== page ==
We have to weigh the lesser of two evils. We have incomplete data and therefore we and our leaders are trying to make the right decision with incomplete information. The default, therefore, is to place lives as the primary decider, which is why you see the decisions that are being made. Yes, there are restrictions upon our constitutional rights, but there is no avoiding that either way. One argument is that if we can slow the spread, we will flatten the curve. In other words, instead of the population of patients that need a ventilator all presenting to the hospital in a relatively short time span and overwhelming our existing capacity, we can spread them out to better manage them and provide care for a larger number over time. Italy is the case in point. They had a rapid rate new infections and the hospitals/ICUs were overwhelmed requiring them to ration care based on a patient’s age. Those not meeting the criteria for care have been left to their own devices, to either live or die. Are we prepared to do that? We may not have a choice. Time will tell. So, the argument is to socially isolate, shelter in place, and quarantine in the hopes of avoiding overrunning our ICUs and ventilator capacity. We live in a country that prides itself on sparing no expense to provide maximum care to even those who are terminal to honor individual autonomy and avoid any guilt or blame. We can all sleep well knowing that we did everything we could to stop, what is inevitable for some, from happening despite statistics and data showing the futility for most patients that are elderly with co-morbidities that already make them unlikely to wean off the vent. The average cost of an ICU stay requiring ventilator is around $10,000 per day.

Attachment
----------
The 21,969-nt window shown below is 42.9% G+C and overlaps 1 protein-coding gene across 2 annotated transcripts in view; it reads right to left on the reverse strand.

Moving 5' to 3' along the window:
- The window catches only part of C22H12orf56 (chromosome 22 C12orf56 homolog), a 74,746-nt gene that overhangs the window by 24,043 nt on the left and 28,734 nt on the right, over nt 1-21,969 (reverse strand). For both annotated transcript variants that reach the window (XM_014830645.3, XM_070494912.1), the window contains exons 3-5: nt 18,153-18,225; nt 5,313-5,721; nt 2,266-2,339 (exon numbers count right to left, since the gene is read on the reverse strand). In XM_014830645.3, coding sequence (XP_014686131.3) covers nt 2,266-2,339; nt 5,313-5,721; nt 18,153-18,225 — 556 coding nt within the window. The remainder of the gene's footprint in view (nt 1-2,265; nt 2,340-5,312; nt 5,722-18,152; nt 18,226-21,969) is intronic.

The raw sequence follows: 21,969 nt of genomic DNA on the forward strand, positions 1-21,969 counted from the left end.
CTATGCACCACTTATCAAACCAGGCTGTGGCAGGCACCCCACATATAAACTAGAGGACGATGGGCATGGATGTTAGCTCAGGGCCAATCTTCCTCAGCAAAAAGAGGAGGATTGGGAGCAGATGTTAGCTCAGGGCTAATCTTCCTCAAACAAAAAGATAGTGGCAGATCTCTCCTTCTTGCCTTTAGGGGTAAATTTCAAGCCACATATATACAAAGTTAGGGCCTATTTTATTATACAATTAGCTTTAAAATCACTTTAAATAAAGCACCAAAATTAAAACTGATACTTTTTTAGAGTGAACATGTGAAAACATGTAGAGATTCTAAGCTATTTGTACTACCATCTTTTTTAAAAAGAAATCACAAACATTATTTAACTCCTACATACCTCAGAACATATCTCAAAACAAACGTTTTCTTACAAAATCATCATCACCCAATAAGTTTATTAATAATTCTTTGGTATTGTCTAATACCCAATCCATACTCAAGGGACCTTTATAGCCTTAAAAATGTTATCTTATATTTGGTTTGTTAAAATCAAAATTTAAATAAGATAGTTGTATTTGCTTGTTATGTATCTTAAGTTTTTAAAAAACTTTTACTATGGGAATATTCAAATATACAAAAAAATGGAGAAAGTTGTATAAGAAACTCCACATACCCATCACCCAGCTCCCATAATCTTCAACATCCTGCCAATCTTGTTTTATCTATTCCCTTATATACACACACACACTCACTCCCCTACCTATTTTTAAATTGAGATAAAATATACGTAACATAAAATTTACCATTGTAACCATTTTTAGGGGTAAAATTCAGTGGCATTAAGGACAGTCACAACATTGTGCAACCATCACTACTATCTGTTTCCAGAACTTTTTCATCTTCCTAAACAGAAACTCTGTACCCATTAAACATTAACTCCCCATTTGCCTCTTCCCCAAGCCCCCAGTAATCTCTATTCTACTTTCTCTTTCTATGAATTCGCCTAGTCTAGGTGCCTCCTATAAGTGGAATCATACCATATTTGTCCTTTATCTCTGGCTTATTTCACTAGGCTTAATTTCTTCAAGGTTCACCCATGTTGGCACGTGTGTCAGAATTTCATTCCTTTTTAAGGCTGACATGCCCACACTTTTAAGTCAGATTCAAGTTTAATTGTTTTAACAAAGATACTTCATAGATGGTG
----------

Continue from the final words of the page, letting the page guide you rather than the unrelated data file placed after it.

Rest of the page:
Q9: Various people have made the argument that since those that end up on the ventilator and/or dying from COVID-19 will be the same regardless of when they get the infection, then why shut the country down?